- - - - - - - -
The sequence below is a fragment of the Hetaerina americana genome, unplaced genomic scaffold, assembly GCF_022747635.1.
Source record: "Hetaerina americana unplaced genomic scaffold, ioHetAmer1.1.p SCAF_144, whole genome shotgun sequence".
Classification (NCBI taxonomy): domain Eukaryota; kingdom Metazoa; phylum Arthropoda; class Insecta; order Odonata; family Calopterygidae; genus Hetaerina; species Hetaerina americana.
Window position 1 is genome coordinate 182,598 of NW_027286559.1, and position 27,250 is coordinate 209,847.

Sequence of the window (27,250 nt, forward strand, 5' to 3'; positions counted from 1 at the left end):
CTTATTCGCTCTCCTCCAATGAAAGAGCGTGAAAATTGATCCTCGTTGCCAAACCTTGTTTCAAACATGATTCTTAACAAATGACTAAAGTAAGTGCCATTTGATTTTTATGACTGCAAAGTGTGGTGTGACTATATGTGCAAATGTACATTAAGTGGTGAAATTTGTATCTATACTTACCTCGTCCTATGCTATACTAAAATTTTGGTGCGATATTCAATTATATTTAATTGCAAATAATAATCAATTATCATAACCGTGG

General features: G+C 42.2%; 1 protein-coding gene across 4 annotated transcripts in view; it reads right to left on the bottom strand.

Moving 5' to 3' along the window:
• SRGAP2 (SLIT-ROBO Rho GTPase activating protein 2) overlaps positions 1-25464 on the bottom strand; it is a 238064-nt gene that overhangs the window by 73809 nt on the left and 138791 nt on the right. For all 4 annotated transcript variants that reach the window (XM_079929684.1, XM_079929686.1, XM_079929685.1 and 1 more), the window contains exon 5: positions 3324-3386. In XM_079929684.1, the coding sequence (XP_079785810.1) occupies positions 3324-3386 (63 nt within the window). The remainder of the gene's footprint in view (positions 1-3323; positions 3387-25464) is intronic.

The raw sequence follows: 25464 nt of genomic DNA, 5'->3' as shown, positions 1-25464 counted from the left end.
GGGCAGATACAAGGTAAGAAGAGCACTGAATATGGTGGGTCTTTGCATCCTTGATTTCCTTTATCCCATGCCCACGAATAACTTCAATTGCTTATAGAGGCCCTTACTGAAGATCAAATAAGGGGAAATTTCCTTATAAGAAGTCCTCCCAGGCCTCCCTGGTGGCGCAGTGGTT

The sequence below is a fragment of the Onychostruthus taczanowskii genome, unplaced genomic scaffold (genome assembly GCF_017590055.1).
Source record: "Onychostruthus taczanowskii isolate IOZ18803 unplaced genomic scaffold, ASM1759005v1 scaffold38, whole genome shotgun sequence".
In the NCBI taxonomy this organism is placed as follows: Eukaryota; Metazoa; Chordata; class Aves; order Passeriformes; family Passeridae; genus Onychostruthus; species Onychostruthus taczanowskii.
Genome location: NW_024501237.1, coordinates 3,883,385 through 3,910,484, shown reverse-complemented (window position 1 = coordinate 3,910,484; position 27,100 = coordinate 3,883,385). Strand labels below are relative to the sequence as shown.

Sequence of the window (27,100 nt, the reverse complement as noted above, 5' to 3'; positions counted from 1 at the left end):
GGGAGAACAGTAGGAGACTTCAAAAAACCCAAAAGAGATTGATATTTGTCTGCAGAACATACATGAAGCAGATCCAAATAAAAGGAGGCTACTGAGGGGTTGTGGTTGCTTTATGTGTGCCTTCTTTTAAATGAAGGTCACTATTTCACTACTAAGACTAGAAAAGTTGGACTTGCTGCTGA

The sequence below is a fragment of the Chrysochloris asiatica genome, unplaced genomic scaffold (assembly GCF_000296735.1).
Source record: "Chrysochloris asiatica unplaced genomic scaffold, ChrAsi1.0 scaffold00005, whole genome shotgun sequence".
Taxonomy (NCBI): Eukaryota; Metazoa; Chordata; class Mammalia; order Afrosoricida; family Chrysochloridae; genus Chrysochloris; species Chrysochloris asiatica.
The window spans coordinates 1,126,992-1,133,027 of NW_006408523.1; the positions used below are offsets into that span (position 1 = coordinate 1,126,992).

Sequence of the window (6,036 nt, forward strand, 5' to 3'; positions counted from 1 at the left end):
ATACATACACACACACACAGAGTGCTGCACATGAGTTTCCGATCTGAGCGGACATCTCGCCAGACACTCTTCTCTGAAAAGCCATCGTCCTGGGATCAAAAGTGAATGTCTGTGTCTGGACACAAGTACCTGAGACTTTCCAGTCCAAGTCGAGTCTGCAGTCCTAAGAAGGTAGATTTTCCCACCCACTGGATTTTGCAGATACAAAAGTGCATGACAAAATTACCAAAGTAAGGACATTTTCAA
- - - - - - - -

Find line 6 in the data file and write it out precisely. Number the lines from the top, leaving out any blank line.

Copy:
CTTATTCGCTCTCCTCCAATGAAAGAGCGTGAAAATTGATCCTCGTTGCCAAACCTTGTTTCAAACATGATTCTTAACAAATGACTAAAGTAAGTGCCATTTGATTTTTATGACTGCAAAGTGTGGTGTGACTATATGTGCAAATGTACATTAAGTGGTGAAATTTGTATCTATACTTACCTCGTCCTATGCTATACTAAAATTTTGGTGCGATATTCAATTATATTTAATTGCAAATAATAATCAATTATCATAACCGTGG